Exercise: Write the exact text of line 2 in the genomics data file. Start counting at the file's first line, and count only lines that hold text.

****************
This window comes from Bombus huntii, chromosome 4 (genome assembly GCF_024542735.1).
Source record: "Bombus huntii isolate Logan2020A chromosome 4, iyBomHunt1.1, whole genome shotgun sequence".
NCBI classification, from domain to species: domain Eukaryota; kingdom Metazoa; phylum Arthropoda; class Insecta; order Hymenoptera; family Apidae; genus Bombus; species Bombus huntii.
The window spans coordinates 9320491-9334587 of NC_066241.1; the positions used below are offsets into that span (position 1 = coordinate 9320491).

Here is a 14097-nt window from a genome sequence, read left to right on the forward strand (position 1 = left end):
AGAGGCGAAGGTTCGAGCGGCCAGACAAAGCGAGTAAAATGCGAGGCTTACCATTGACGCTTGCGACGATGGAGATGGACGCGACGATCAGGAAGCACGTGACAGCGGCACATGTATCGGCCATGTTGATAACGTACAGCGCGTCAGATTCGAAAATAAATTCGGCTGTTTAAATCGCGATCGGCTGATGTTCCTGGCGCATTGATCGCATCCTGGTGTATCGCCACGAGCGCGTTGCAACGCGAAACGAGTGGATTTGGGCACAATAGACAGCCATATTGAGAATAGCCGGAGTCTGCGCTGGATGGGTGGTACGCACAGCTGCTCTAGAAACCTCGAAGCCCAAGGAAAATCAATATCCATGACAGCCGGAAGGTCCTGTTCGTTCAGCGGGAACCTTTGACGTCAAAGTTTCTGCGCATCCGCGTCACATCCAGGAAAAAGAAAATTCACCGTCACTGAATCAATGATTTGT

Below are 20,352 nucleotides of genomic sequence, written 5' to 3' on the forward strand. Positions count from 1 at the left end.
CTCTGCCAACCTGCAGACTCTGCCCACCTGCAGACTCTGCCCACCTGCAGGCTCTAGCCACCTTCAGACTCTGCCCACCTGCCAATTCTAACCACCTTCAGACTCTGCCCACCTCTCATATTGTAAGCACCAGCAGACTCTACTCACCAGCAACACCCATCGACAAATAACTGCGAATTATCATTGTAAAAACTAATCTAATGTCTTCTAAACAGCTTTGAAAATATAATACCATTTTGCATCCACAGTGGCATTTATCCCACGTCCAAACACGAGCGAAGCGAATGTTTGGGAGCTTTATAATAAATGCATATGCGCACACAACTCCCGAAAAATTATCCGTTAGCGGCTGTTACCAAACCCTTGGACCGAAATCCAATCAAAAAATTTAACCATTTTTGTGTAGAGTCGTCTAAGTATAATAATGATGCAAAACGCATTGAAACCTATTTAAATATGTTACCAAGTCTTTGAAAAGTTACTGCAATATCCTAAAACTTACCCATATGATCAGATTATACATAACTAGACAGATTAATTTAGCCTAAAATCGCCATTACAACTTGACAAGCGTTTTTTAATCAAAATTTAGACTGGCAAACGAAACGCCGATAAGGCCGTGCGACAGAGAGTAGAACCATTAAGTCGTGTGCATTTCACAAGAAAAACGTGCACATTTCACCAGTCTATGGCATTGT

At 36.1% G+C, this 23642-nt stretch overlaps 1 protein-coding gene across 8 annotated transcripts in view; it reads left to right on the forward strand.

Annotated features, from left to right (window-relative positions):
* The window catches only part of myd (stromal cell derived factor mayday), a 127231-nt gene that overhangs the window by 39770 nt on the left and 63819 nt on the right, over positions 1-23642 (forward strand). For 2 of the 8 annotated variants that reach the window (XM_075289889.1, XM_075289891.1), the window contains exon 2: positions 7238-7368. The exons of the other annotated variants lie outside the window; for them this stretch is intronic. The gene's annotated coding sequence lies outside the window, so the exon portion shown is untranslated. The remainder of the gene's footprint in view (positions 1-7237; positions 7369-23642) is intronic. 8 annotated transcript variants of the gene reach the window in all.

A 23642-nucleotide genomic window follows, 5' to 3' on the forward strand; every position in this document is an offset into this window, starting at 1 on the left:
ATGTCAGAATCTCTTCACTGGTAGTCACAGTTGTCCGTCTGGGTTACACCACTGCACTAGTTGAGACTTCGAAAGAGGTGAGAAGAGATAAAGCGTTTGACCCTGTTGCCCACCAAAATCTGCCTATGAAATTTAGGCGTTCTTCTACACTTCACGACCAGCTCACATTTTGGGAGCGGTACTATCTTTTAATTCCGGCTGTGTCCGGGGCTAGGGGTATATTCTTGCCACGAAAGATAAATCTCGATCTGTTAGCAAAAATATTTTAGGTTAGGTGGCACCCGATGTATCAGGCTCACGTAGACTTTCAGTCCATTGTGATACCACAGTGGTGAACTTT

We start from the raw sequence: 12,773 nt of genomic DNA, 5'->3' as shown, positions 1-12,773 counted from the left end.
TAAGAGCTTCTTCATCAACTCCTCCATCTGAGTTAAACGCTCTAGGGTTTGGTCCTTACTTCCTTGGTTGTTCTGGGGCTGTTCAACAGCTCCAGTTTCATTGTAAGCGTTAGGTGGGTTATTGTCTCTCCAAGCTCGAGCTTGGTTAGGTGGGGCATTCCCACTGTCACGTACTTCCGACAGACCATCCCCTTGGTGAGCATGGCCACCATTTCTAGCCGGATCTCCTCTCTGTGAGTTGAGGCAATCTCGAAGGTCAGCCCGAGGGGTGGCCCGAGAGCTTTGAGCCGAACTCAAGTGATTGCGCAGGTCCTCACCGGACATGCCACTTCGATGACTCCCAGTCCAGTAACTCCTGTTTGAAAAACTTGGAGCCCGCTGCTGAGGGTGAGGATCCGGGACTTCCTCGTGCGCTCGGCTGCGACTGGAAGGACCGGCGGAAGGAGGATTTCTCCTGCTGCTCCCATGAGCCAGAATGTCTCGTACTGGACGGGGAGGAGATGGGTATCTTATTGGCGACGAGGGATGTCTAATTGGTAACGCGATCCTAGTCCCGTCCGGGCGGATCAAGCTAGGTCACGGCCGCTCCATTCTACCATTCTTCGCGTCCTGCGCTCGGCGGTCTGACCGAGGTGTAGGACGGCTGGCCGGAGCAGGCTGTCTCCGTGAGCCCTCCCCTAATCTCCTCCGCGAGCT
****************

Source record: "Bombus huntii isolate Logan2020A chromosome 4, iyBomHunt1.1, whole genome shotgun sequence".